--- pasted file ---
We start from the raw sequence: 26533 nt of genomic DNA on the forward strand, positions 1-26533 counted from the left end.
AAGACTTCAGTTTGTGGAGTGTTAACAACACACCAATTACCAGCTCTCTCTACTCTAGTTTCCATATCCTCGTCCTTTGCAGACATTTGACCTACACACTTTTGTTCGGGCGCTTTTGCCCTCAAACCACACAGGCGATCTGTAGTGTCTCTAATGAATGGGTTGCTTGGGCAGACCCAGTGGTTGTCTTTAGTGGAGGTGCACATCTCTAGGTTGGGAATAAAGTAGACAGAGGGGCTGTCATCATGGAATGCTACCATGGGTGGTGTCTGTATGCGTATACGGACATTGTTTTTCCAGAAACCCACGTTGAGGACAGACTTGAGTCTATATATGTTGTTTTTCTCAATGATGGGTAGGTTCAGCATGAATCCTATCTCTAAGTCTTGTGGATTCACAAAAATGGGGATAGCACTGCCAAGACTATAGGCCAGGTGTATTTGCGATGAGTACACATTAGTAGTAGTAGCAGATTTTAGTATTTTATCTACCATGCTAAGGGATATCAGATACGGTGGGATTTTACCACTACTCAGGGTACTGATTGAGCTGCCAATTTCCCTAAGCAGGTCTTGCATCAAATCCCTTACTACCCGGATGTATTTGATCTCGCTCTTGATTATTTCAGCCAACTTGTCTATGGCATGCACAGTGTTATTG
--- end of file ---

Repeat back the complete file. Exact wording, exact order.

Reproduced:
We start from the raw sequence: 26533 nt of genomic DNA on the forward strand, positions 1-26533 counted from the left end.
AAGACTTCAGTTTGTGGAGTGTTAACAACACACCAATTACCAGCTCTCTCTACTCTAGTTTCCATATCCTCGTCCTTTGCAGACATTTGACCTACACACTTTTGTTCGGGCGCTTTTGCCCTCAAACCACACAGGCGATCTGTAGTGTCTCTAATGAATGGGTTGCTTGGGCAGACCCAGTGGTTGTCTTTAGTGGAGGTGCACATCTCTAGGTTGGGAATAAAGTAGACAGAGGGGCTGTCATCATGGAATGCTACCATGGGTGGTGTCTGTATGCGTATACGGACATTGTTTTTCCAGAAACCCACGTTGAGGACAGACTTGAGTCTATATATGTTGTTTTTCTCAATGATGGGTAGGTTCAGCATGAATCCTATCTCTAAGTCTTGTGGATTCACAAAAATGGGGATAGCACTGCCAAGACTATAGGCCAGGTGTATTTGCGATGAGTACACATTAGTAGTAGTAGCAGATTTTAGTATTTTATCTACCATGCTAAGGGATATCAGATACGGTGGGATTTTACCACTACTCAGGGTACTGATTGAGCTGCCAATTTCCCTAAGCAGGTCTTGCATCAAATCCCTTACTACCCGGATGTATTTGATCTCGCTCTTGATTATTTCAGCCAACTTGTCTATGGCATGCACAGTGTTATTG